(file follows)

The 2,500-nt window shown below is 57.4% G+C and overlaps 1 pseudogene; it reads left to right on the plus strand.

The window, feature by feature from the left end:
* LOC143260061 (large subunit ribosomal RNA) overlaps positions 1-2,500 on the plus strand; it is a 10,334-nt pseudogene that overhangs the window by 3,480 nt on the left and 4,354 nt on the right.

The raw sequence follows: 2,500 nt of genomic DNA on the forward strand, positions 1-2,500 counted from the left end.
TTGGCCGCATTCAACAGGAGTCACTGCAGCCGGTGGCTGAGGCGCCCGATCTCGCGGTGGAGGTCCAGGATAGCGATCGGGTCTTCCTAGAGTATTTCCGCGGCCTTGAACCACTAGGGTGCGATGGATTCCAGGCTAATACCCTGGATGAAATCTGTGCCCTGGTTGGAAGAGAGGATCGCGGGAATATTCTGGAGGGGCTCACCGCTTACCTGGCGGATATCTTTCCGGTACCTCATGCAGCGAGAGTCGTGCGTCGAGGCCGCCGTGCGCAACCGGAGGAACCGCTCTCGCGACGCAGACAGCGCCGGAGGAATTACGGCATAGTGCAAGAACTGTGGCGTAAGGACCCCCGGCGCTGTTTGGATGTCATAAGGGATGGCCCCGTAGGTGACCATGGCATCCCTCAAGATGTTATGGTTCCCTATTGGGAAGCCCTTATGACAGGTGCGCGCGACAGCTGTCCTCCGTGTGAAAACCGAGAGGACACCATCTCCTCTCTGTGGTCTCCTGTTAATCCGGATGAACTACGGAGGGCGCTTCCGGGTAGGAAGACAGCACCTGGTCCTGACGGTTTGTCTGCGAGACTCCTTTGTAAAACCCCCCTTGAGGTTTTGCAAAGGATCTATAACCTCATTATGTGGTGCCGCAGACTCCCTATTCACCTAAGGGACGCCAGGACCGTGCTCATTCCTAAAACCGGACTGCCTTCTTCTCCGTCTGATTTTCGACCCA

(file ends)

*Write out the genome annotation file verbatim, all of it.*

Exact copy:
The 2,500-nt window shown below is 57.4% G+C and overlaps 1 pseudogene; it reads left to right on the plus strand.

The window, feature by feature from the left end:
* LOC143260061 (large subunit ribosomal RNA) overlaps positions 1-2,500 on the plus strand; it is a 10,334-nt pseudogene that overhangs the window by 3,480 nt on the left and 4,354 nt on the right.

The raw sequence follows: 2,500 nt of genomic DNA on the forward strand, positions 1-2,500 counted from the left end.
TTGGCCGCATTCAACAGGAGTCACTGCAGCCGGTGGCTGAGGCGCCCGATCTCGCGGTGGAGGTCCAGGATAGCGATCGGGTCTTCCTAGAGTATTTCCGCGGCCTTGAACCACTAGGGTGCGATGGATTCCAGGCTAATACCCTGGATGAAATCTGTGCCCTGGTTGGAAGAGAGGATCGCGGGAATATTCTGGAGGGGCTCACCGCTTACCTGGCGGATATCTTTCCGGTACCTCATGCAGCGAGAGTCGTGCGTCGAGGCCGCCGTGCGCAACCGGAGGAACCGCTCTCGCGACGCAGACAGCGCCGGAGGAATTACGGCATAGTGCAAGAACTGTGGCGTAAGGACCCCCGGCGCTGTTTGGATGTCATAAGGGATGGCCCCGTAGGTGACCATGGCATCCCTCAAGATGTTATGGTTCCCTATTGGGAAGCCCTTATGACAGGTGCGCGCGACAGCTGTCCTCCGTGTGAAAACCGAGAGGACACCATCTCCTCTCTGTGGTCTCCTGTTAATCCGGATGAACTACGGAGGGCGCTTCCGGGTAGGAAGACAGCACCTGGTCCTGACGGTTTGTCTGCGAGACTCCTTTGTAAAACCCCCCTTGAGGTTTTGCAAAGGATCTATAACCTCATTATGTGGTGCCGCAGACTCCCTATTCACCTAAGGGACGCCAGGACCGTGCTCATTCCTAAAACCGGACTGCCTTCTTCTCCGTCTGATTTTCGACCCA